Free and open access to government is an important matter of public interest. In democratic societies, citizens and civil society groups have the right to express their interests and concerns to elected or appointed government officials at national, regional and local levels. It is also recognised that businesses possess these same rights. Indeed, extensive, open participation is considered essential in promoting informed, evidence-based decisions regarding policy and law-making. Lobbying public office holders is therefore a legitimate and necessary activity.
A variety of organisations, such as charities, NGOs and trade associations as well as businesses, engage in lobbying for many reasons, with varying levels of success and influence. As Georg Kell, the executive director of the UN Global Compact, wrote a few years ago in a report on responsible lobbying: "Ensuring that lobbying doesn't undercut corporate responsibility is of great importance .... But probably more important is the question whether and how lobbying can become a positive force to support, or even expand, a commitment to responsible business."
However, as Transparency International explains, the means by which interests are expressed can be open to abuse. It is not in the interest of wider society if some organisations can unduly affect the decisions made, whether in formulating policy or creating favourable regulatory regimes or, more crudely, awarding contracts or granting special permits or other favours.
Some organisations seek influence by engaging specialist lobbying firms. These have expertise in gaining access to government officials and in putting issues before decision-makers. The core function of such professional lobbyists is to influence government in a way that is favourable to their clients. It is predominantly large businesses that engage them - and may spend large amounts of money to do so. Between 2008 and 2010, 30 Fortune 500 companies spent more on lobbying than they paid in federal income taxes. It is also possible for corporations to have indirect influence through, for example, support of think-tanks that are generating ideas and policy. The fact that rich and powerful business interests, or even wealthy individuals, can buy influence, and the special privilege that flows from it, undermines basic concepts of fairness and representative democracy.
There is a difference between legitimate and illegitimate lobbying but it sometimes requires clear values and fine judgement to identify where a particular action lies along the spectrum. For example, there may be practical benefits to individuals moving between posts in government and related jobs in commerce and industry as this may enable the two sides to better understand each other and brings practical experience to policy making, with benefits to wider society. On the other hand, a "revolving door" between the public and private sectors may result in networks of former colleagues being used for private business advantage and/or individual gain. Some nations maintain a register of lobbyists and also set minimum periods before former government people can take up paid employment as lobbyists.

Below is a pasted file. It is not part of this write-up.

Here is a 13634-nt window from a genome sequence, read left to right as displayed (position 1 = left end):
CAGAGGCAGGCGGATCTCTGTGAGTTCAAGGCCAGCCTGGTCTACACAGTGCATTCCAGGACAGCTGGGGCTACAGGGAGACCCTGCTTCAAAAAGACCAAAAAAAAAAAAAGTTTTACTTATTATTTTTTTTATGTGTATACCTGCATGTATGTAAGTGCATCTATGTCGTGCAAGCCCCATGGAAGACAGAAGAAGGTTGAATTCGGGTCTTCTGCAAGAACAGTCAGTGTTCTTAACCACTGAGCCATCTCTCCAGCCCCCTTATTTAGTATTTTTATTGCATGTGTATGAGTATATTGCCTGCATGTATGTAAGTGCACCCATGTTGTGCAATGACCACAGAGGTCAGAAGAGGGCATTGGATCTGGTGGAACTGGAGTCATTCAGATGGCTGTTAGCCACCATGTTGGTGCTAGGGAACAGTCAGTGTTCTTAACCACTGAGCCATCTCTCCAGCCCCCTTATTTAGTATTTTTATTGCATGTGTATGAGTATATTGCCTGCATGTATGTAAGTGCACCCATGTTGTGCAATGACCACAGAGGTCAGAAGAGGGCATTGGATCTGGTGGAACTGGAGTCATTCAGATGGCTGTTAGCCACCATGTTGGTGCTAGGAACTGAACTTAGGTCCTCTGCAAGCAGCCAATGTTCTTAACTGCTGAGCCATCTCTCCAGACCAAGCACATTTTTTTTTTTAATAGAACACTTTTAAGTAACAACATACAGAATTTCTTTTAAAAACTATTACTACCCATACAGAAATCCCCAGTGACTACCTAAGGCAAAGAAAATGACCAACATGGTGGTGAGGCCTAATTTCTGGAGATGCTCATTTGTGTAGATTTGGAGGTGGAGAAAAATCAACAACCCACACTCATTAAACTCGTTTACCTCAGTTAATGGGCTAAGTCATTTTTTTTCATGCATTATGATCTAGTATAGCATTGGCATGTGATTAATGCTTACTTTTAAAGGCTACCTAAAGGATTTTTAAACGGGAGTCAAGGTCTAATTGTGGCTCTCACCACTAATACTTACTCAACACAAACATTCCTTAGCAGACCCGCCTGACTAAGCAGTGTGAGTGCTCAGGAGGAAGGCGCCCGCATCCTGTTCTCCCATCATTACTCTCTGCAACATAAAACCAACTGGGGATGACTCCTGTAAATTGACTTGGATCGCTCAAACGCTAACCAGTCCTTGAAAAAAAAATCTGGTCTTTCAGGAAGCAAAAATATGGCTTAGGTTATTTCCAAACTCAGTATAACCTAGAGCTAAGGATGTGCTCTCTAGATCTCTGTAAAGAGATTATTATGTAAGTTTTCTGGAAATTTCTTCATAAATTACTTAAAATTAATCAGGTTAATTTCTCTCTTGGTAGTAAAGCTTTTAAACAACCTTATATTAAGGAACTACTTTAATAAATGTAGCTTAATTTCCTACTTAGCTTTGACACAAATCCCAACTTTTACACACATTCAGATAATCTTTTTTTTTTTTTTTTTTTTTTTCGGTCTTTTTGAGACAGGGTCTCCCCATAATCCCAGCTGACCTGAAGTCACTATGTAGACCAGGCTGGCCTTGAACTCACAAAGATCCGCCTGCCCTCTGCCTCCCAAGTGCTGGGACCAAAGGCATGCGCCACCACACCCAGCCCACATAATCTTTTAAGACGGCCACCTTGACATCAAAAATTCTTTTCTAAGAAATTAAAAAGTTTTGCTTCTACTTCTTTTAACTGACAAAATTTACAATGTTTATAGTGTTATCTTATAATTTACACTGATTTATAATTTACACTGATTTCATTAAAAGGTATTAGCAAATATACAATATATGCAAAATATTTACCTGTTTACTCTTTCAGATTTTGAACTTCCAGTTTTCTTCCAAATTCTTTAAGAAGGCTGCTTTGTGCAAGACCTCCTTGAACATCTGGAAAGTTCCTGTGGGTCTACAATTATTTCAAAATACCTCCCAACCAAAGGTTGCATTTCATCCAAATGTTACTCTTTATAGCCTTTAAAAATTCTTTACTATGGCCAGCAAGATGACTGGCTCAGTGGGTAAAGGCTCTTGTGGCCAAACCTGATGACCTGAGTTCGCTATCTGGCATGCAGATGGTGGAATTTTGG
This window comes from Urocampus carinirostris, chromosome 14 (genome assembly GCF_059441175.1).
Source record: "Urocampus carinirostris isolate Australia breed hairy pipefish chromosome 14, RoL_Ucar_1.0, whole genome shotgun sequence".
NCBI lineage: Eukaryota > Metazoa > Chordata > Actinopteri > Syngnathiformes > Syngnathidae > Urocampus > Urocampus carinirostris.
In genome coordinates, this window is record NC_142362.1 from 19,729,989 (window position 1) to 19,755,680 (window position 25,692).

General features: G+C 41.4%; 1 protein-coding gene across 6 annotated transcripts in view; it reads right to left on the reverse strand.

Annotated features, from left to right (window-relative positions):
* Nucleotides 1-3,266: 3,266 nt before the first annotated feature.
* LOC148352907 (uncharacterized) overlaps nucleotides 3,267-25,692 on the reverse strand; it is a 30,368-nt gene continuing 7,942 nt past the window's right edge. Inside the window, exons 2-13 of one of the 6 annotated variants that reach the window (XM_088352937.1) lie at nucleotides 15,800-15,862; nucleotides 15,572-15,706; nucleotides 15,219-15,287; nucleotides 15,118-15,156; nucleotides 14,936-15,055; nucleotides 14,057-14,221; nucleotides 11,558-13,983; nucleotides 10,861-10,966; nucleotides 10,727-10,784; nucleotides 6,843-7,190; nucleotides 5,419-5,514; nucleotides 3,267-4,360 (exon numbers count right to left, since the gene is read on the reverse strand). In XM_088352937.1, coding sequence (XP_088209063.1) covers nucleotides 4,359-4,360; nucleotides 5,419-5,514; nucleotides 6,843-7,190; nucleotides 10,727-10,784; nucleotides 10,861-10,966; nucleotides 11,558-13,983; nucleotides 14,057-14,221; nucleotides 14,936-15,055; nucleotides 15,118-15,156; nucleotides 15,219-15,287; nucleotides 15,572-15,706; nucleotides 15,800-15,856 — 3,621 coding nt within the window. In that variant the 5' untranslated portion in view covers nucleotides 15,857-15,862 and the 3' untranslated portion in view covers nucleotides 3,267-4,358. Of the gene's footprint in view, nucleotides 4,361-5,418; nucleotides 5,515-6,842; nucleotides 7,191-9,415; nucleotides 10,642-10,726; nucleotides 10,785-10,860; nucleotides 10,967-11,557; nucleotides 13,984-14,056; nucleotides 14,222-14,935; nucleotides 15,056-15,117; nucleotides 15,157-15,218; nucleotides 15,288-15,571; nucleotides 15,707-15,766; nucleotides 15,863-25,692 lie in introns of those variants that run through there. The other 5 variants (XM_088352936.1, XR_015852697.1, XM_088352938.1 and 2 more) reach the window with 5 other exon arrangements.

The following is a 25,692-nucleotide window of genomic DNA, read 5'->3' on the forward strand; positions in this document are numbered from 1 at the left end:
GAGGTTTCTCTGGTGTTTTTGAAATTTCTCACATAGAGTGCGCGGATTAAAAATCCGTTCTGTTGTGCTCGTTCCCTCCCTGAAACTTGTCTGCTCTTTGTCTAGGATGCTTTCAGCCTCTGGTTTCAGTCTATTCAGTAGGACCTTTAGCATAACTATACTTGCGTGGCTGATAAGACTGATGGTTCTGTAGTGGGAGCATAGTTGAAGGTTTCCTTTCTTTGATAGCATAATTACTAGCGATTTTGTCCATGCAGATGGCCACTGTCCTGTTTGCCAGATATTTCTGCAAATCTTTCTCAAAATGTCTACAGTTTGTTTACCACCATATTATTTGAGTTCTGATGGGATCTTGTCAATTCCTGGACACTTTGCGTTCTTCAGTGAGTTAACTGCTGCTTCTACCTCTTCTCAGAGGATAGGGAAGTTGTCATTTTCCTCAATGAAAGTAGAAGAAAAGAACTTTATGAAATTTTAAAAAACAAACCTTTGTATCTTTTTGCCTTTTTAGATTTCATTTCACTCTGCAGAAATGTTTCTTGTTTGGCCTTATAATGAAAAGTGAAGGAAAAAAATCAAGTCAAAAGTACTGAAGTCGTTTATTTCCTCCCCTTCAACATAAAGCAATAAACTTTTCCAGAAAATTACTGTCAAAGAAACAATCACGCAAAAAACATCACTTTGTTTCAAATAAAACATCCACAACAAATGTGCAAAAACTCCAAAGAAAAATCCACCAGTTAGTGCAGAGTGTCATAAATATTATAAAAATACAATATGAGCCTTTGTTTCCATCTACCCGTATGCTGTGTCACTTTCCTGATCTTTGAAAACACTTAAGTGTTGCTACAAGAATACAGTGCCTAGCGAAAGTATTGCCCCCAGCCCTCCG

Nonetheless, as it is possible for a business to have great influence without ever abusing it, this question provides an opportunity to explain how a business ensures it is careful and responsible when making representations to law-makers or government officials. Examples of the steps it may take include:
- setting out guidelines regarding hiring lobbyists or donating to interest groups whose functions include lobbying (including policy think-tanks and campaigning groups, e.g. on environmental and human rights issues);
- being transparent about financial support for politicians, political organisations and campaigns;
- making public the briefing materials and consultation responses provided to public bodies or officials;
- recording and restricting the amounts of spending on receptions, meals, gifts etc.;
- setting out circumstances where a 'conflict of interest' might arise and set out guidelines for actions and steps to deal with the problem.